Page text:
The Real Reason To Keep Work Out of The Bedroom

Ashley Batz/Bustle

“What are you doing, Gigi? Are you on the phone right now?” My partner lifted his sleep mask off his eyes with one hand, and rubbed my back with the other, disgruntled and ruffled from sleep. It was midnight and I had just grabbed my phone from the nightstand to a bar where I was hosting a happy hour for women in the sex industry. I had woken up, suddenly overcome with the need to make sure the space I had reserved was on the books. I do sh*t like this a lot. I check my email until right before I fall asleep, I write articles and take interviews during the day from my bed. My bed is my office. Isn’t one of the benefits of freelance supposed to be that you get to work from bed, in your robe?

My partner has a serious problem with all of this bedroom/boardroom overlap. He says I’m not supposed to conflate the two places because it could affect my sleep/life/energy etc. I brushed off his concern up until the midnight phone call incident. My body literally had no idea that I was in bed. It did not associate my bed with relaxation and sleep. I could feel in my bones that this was not good for my health or my relationship. It turns out, my partner was correct. Ugh, it stung to admit that.

You should not be bringing work into the bedroom, because while it’s comfy AF, it can really screw up other aspects of your love life. Here’s why.

You Can’t Pair Bond If You’re On Your Phone

Ashley Batz/Bustle

If you’re letting work permeate your sacred bedroom space, your relationship could take a hit. For real. Polly Rodriguez, CEO of women’s sexual health and wellness brand, Unbound, advises that you unplug an hour before bed. This has been supported by bountiful research. Studies have shown that blue light (your screens) affects your sleep patterns and health.

“The time before falling asleep can be ideal for bonding, which is tough to do if you're playing Snake on your phone instead of snuggling with your significant other," Rodriguez tells Bustle.

According to a study published on NCBI, touching, cuddling, and spending time together helps promote pair bonding, which is essential to strong relationships. If you’re working in bed, checking email, playing games, and making calls; your bond with your partner literally weakens.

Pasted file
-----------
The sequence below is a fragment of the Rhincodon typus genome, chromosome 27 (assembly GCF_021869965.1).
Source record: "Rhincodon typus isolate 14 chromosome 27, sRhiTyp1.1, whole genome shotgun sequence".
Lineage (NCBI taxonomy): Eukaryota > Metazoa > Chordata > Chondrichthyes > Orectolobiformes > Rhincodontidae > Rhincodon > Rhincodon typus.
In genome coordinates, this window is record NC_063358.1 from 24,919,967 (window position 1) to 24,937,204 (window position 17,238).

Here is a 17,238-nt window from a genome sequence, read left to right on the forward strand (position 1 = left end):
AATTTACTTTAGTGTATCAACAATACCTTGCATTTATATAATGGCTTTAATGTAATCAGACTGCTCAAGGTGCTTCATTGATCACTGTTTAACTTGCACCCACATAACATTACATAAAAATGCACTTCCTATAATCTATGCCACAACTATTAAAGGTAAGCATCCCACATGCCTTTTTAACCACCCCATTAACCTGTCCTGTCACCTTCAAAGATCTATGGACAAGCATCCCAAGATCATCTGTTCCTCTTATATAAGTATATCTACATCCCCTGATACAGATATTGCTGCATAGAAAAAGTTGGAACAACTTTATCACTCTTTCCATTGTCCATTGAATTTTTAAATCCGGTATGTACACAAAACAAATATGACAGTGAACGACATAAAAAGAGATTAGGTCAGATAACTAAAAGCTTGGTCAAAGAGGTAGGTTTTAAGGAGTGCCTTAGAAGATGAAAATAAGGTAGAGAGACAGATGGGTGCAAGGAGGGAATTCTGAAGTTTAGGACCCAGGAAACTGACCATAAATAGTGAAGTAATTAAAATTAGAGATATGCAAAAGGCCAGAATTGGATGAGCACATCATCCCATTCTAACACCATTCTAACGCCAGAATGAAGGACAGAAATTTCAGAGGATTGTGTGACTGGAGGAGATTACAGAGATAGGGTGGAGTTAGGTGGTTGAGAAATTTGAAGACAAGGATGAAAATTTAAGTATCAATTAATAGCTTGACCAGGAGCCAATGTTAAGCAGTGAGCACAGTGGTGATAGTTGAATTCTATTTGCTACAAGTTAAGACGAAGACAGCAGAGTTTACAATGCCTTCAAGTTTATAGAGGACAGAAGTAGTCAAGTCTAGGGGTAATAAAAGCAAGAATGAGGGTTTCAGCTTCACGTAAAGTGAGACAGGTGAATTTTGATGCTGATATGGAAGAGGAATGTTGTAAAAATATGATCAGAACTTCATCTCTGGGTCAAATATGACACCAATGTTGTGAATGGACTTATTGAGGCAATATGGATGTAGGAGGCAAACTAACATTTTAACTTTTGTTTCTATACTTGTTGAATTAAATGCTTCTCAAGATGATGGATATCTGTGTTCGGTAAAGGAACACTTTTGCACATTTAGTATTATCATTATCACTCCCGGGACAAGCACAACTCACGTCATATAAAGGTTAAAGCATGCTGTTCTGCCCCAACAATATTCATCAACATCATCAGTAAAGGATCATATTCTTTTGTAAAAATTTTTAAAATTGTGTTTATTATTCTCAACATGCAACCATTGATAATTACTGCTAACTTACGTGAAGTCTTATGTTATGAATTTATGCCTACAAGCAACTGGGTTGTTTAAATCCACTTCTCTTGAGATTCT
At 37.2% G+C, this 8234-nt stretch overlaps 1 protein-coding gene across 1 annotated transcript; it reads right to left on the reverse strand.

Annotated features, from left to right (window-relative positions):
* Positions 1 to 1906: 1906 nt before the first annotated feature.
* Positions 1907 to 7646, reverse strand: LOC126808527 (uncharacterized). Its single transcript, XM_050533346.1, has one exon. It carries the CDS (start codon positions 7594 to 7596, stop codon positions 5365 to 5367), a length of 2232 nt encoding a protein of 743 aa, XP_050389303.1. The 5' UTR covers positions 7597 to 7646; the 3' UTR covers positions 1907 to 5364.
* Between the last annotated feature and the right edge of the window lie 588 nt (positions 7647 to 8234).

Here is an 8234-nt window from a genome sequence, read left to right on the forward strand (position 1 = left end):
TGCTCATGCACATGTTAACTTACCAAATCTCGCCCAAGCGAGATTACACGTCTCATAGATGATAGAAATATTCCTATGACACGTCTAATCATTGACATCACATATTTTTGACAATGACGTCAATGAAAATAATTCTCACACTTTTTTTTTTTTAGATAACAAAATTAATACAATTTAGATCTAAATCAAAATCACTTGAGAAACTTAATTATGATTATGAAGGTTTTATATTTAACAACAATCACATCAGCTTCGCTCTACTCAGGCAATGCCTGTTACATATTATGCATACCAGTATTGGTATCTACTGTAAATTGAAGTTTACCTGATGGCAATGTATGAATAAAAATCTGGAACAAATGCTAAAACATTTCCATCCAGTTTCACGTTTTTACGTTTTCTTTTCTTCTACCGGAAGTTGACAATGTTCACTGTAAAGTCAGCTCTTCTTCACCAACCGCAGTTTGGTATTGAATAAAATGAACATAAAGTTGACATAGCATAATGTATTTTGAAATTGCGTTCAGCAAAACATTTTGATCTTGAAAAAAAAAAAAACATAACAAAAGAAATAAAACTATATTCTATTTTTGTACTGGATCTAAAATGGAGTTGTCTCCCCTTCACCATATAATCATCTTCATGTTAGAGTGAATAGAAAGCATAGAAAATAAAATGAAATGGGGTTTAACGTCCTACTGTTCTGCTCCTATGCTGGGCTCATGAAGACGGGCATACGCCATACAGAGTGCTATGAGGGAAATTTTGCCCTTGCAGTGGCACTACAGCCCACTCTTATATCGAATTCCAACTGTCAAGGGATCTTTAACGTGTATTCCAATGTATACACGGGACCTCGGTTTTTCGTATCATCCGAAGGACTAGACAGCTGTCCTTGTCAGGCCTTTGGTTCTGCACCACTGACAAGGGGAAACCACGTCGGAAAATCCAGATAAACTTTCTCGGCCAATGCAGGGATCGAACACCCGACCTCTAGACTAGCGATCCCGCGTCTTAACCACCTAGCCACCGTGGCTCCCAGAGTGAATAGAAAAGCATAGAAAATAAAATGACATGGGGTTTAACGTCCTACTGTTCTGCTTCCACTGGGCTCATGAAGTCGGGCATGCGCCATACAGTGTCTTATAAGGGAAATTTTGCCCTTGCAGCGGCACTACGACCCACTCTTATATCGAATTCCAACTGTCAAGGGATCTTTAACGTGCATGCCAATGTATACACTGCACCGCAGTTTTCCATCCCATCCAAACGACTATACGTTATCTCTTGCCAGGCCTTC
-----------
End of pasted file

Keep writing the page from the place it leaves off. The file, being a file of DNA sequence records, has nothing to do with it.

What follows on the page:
Your Phone Completely Warps Your View Of Your Own Life

Ashley Batz/Bustle

One unexpected (but honestly so accurate) problem with bringing work into the bedroom is how it distorts your view of reality and your own self-worth. I know that when I get an email from an editor or am asked to do something cool, I feel totally validated. Just as easily, if something I pitch is rejected or a proposal is not accepted, I feel like sh*t about myself for days.

Ira Israel, a counselor and licensed psychotherapist tells Bustle that work is often what we derive our personal value from and this is an unhealthy way to derive validation. Work is, after all, never permanent and always in flux. You don’t know what is going to happen at your job so, using your job as your sole source of extracting confidence is a dangerous game.

"We need to learn how to shut off our devices, connect face-to-face to other people, and not feel as if we’re missing out"

The direct link to this misplaced self-importance? Your phone, of course. “Our mobile phones are on most of the time, we are over-connected and there’s something Pavlovian about the beeps and vibrations that is similarly unhealthy — primarily because it gives a false sense of importance, as if we are going to miss out on something extraordinary if we disconnect,” Israel says. “We need to learn how to shut off our devices, connect face-to-face to other people, and not feel as if we’re missing out on any of the infinite things that are perpetually occurring in the world of which we are notified via our phones. People need hugs, not Instagram or Facebook Likes.”

Taking work out of the bedroom will help you recalibrate how you get your self-esteem. You should gain confidence from more than just work. You should feel loved by your partner and by yourself … and this should make you feel just as fabulous as a raise.

Focusing On Your Work Life In Bed Might Hurt Your Sex Life

Ashley Batz/Bustle

When we finally get to see our partners after a long day, it’s therapeutic to unleash your bottled up feelings about Janice in accounting. Just be careful how much and how often you’re talking about work at home. “Casually sharing the day’s events and things that transpired with a loved one is normal and healthy; harping or droning on about your professional life in bed is definitely the opposite of sexy or intimate,” Israel says.

You’re going to tell your partner everything about your crappy day at the office. I mean, duh. That’s part of what being in a relationship is about. The problems start when *all* you do is talk about work. You’re not going to be jonesing to get down with the sex when all you can think about is that passive aggressive comment your co worker, Jerry, made about the project you’re working on.

Go home, unleash, take a step back, and let all of those emotions go. Kumbaya the hell out of your bedroom and keep the sh*tty work stuff out of it. You have plenty of time to worry about it tomorrow.